Nearly 1 million Floridians sign up for health plans under Obamacare

Florida led all states using the federally-run insurance exchange to sign up for a health plan. An additional 223,000 residents enrolled in Medicaid.

05/01/2014 3:10 PM

05/01/2014 9:16 PM

Nearly one million Floridians signed up for a health plan through the Affordable Care Act’s insurance exchanges during the six-month enrollment period that ended March 31, federal health officials reported Thursday

Florida’s Obamacare enrollment numbers were the highest of all 36 states that used the federally-run insurance exchange, and No. 2 in the nation behind California, which operates its own exchange and signed up 1.4 million people.

Of the 983,775 people in Florida who selected a private health plan through the exchange, about 91 percent or 893,655 received financial aid to pay for it, according to the report issued by the U.S. Department of Health and Human Services.

Nationwide, nearly 8.1 million people selected a plan under the ACA’s insurance exchanges, and an additional 4.8 million Americans received coverage through Medicaid and the Children’s Health Insurance Program.

U.S. Rep. Joe Garcia, a South Florida Democrat, said the numbers bear out the demand for health coverage in the state — a need, he added, that could be addressed if legislators were to expand eligibility for Medicaid, the state-federal health program for the poor and disabled, as originally envisioned under the ACA.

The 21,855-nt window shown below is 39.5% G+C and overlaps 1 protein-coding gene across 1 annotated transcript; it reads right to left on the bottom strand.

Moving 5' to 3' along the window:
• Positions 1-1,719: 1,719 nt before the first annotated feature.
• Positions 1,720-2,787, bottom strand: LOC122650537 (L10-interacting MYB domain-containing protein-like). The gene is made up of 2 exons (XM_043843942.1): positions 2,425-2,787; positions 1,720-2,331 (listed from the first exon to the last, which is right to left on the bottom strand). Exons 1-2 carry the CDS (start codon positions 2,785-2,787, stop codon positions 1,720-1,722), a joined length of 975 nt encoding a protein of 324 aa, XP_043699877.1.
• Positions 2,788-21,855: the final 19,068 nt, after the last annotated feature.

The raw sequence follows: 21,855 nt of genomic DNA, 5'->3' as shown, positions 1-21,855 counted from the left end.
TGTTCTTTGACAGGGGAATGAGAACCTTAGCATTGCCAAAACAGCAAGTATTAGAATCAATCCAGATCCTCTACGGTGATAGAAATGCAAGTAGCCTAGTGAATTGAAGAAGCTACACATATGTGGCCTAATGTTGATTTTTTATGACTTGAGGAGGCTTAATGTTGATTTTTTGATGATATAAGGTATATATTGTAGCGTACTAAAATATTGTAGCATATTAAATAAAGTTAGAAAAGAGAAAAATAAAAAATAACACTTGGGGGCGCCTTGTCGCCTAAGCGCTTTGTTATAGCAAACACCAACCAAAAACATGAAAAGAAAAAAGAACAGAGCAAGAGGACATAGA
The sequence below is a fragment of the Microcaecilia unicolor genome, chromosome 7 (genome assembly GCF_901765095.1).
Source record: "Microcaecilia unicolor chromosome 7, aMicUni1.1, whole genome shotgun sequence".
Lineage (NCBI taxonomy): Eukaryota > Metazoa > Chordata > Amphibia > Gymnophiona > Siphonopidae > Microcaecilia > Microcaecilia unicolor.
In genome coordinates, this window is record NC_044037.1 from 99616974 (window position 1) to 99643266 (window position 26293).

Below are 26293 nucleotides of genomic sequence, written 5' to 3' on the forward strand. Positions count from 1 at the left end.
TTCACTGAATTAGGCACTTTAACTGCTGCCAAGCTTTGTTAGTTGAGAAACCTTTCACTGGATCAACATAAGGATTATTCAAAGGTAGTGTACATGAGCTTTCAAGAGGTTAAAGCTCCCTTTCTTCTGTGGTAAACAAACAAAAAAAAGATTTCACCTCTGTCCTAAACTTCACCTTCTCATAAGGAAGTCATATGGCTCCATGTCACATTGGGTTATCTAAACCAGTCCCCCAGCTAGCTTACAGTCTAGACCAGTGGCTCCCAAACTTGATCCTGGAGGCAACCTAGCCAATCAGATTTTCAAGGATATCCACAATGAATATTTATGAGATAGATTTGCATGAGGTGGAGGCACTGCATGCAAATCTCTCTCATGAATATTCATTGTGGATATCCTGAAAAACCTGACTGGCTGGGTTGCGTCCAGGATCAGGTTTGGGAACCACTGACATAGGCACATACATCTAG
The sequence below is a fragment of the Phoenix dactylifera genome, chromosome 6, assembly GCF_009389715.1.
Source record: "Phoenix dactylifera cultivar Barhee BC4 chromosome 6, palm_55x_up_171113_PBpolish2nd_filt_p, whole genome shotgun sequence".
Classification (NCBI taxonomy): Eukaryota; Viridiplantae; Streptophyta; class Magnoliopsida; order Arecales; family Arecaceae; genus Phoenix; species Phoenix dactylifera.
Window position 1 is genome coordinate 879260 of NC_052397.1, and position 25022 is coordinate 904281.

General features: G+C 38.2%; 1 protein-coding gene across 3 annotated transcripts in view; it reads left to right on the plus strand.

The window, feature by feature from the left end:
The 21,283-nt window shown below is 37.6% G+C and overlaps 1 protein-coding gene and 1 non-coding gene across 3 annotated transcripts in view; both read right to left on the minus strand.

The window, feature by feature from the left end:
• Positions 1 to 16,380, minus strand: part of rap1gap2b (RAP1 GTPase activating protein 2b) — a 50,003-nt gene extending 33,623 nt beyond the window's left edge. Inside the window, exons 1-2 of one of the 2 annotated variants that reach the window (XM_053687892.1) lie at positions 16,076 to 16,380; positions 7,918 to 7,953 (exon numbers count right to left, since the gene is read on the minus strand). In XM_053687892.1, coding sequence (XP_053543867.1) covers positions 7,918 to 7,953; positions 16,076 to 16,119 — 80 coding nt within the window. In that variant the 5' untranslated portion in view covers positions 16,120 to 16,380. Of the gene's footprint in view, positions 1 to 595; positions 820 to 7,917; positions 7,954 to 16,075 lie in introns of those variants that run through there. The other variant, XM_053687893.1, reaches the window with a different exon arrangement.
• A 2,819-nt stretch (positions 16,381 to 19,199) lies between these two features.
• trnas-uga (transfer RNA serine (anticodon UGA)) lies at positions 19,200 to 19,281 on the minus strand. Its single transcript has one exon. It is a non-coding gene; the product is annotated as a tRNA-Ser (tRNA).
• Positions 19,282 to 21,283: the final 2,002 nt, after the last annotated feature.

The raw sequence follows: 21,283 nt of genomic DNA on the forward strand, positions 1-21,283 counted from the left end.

According to the HHS report, an additional 223,000 Floridians signed up for Medicaid during the six-month enrollment period — bringing the state’s total for the program to slightly more than 3.3 million people.

“It just goes to prove how many people who otherwise wouldn’t have been able to obtain affordable healthcare are able to get the care they need and deserve,” Garcia said in a written statement.

Julie Bataille, communications director for the Centers for Medicare and Medicaid Services, which administers the federal insurance exchange, attributed Florida’s high enrollment numbers to a strong enrollment effort by government, private insurers and non-profit community organizations.

“A number of the activities that we engaged in, as well as our partner networks … really helped to make a difference in terms of people in that state enrolling,” she said.

Other highlights of the report: 55 percent, or 538,000, of Florida enrollees are women. Nearly half, or 448,000, are between 45 and 64. About one third, or nearly 309,000, are younger than 35. And the great majority, about 73 percent or 722,000, chose a silver-level plan that covers 70 percent of medical costs.

Thursday’s report offered information for the first time about the race and ethnicity of those who selected health plans. However, those figures were incomplete, reflecting only those who signed up through the federally-run exchange and who chose to answer optional questions about race and ethnicity.

About 31 percent of all enrollees did not report their race or ethnicity, or chose “other,” according to the report.

Of the 69 percent or roughly 3.7 million who did answer the question, 62.9 percent or 2.36 million identified as white, 16.7 percent or 627,000 as African American and 10.7 percent or 401,700 as Hispanic.

Of the 555,596 Floridians who reported race and ethnicity, about 53 percent or 297,000 are white, 19.8 percent or 110,000 are African American and 19.2 percent or 106,000 are Hispanic.